Faith Leaders Call for
Given the decision to not bring charges against the officer who choked Eric Garner to death, and in light of what has happened with Trevon Martin and Michael Brown, the Greater Lansing Clergy Forum along with Action of Greater Lansing, One Love Global, N.E.O.N., and affiliate organizations called for a Town Hall Meeting between the citizens of Lansing and the Lansing City, County and State Police Departments; our City, County and State Officials and the Judiciary:
The Town Hall Meeting and community forum on policing was held Tuesday, December 9th, 2014 at 6 p.m. at the Union Missionary Baptist Church: 500 S. Martin Luther King Jr. Blvd.; Lansing, MI 48915
While our community may not be directly impacted by the demonstrations happening in Ferguson and New York, we chose to be proactive by opening up needed dialogue with government authorities concerning the policies that justify the use of deadly force and the judicial processes that govern our system of justice.
Over the past 90 days, a number of police-related incidences related to deadly force have captured national attention as tensions mount between communities of color and local police departments. The failure to bring indictments against police officers in Ferguson and New York City has brought this tension to a boiling point. The question of whether the justice system is rigged to protect police officers from prosecution, especially in cases involving the use of deadly force against African American males, is a valid concern, especially given recent outcomes acquitting officers involved in the deaths of Michael Brown and Eric Garner.
We will keep you posted as we continue to expand and improve this important on-going dialogue.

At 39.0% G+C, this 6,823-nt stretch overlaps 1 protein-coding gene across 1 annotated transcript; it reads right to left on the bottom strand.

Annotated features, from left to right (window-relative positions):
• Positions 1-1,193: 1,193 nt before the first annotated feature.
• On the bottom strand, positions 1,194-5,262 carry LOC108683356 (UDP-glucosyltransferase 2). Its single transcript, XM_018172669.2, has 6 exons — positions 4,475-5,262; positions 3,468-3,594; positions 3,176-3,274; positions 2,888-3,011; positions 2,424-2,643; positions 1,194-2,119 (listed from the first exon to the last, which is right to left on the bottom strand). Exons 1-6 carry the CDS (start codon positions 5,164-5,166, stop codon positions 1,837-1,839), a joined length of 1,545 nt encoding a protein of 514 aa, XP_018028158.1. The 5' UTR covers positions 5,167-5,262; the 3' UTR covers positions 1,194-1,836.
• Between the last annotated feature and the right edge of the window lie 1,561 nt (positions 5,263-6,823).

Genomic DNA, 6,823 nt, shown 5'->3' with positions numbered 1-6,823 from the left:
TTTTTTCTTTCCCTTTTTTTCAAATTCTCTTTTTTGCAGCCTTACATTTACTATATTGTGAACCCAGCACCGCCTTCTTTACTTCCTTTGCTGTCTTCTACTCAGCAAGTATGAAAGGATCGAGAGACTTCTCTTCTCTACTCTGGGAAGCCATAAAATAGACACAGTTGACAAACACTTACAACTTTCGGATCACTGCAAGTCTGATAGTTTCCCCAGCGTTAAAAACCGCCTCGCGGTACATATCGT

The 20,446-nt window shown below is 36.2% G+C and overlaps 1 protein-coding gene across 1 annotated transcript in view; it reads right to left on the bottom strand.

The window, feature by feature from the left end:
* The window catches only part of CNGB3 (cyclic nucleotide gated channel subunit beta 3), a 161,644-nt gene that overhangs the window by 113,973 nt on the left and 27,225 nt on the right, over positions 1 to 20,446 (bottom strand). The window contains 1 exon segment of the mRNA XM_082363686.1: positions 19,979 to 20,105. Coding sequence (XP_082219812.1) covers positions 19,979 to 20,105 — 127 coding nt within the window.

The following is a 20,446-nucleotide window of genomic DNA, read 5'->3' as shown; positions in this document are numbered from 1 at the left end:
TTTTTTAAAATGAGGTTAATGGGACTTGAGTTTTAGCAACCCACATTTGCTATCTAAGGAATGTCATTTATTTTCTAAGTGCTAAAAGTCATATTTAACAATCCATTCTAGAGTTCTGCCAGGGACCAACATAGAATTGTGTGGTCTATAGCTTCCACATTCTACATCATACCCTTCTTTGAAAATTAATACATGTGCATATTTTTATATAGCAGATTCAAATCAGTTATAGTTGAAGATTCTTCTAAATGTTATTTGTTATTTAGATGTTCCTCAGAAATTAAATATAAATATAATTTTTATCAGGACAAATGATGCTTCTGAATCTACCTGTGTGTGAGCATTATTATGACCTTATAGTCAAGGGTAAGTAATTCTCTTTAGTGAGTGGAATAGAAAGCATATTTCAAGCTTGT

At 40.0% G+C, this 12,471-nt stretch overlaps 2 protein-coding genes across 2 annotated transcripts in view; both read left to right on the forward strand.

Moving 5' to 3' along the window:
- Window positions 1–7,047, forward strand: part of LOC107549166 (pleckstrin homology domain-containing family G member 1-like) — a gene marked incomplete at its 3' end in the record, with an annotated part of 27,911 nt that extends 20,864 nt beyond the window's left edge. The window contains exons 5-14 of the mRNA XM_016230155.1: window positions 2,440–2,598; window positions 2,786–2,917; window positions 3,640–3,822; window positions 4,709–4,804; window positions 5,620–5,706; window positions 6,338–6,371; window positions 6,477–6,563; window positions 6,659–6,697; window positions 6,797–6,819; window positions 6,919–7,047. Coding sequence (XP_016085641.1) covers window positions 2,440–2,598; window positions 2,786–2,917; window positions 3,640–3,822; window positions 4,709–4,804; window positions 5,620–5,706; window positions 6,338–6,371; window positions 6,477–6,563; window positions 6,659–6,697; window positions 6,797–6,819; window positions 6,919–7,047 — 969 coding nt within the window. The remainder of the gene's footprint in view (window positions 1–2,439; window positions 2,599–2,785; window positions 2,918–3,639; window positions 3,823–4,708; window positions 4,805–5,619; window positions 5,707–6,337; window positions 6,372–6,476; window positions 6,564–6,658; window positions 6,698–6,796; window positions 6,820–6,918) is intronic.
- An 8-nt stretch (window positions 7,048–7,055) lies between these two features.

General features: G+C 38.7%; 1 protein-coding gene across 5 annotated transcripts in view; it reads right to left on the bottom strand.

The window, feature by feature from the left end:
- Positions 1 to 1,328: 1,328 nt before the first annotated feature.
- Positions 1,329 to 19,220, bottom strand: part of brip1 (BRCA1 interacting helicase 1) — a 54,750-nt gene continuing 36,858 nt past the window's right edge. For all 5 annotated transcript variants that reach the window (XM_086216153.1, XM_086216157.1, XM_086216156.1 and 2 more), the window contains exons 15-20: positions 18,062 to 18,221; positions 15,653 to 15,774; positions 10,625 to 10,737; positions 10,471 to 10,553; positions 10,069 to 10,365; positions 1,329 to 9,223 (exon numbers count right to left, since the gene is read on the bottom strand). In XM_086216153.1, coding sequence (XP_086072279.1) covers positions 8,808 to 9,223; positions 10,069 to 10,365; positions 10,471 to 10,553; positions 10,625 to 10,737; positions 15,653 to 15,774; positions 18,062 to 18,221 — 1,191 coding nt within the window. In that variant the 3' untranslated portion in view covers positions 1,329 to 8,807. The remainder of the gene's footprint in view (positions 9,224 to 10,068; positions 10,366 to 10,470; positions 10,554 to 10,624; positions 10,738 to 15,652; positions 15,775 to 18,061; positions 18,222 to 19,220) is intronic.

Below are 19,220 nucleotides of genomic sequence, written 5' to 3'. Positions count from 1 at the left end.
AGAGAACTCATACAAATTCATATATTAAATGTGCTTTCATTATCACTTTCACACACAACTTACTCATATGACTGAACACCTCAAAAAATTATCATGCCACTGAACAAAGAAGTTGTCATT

For further information, please contact Action's Coordinator,
Aida Cuadrado, at 517-348-6263
Click on the photo above to go to the Lansing State Journal's report and photo gallary on this important meeting
Trying to define racism in the 21st Century is very difficult. I tend to agree with Danielle S. Allen in her book “Talking to Strangers.” She wrote:
“A great deal of interracial distrust now is a product more of retrospection than of immediate personal experience and prevails along fossilized boundaries of difference.”
It is not that we don’t have policies, systems and people that harbor racist ideologies and stereotypes explicit or implicit; it is rather that identifying the motive as racism when people clash at the color line is more a default position
than absolute fact.
A review of the historical nature of racial conflict between people of color and police departments has raised the consciousness of America about the deeper nature of race in profiles of power. The recent shootings of unarmed black males by white police officers have brought a nation-wide resurgence of the race question and the question of equal justice for people of color.
Hopefully, a meaningful dialogue about race will bring back a healthier level of trust. Systems of justice, however, must be challenged to reflect greater accountability and transparency. The current system of internal police investigations, close association with local prosecutors and private grand jury hearings leaves too much room for malfeasance and the miscarriage of justice.
Better training, racial balance among officers, body cameras and community policing programs should help reduce poor judgment and the need to use deadly force. The use of an independent prosecutor and the establishment of a community review board with subpoena power will enhance accountability and create a higher level of trust.
Finally, as a theologian, allow me the privilege of sharing a biblical truth. There is no partiality with God (Romans 2:11). Racism is a social construction intended to marginalize and subjugate people as “the other” under systems of power and attitudes of oppression. It dehumanizes in order to support a sense of privilege, a supremacist view of life and the desensitization of a person’s worth and value. However, when you peel back the skin, that’s all it is –skin. It covers the body but it doesn’t define character. What a wondrous point of human diversity that skin comes in a variety of beautiful colors!
Action's co-President, Rev. Melvin Jones, describes the purpose of this town hall meeting.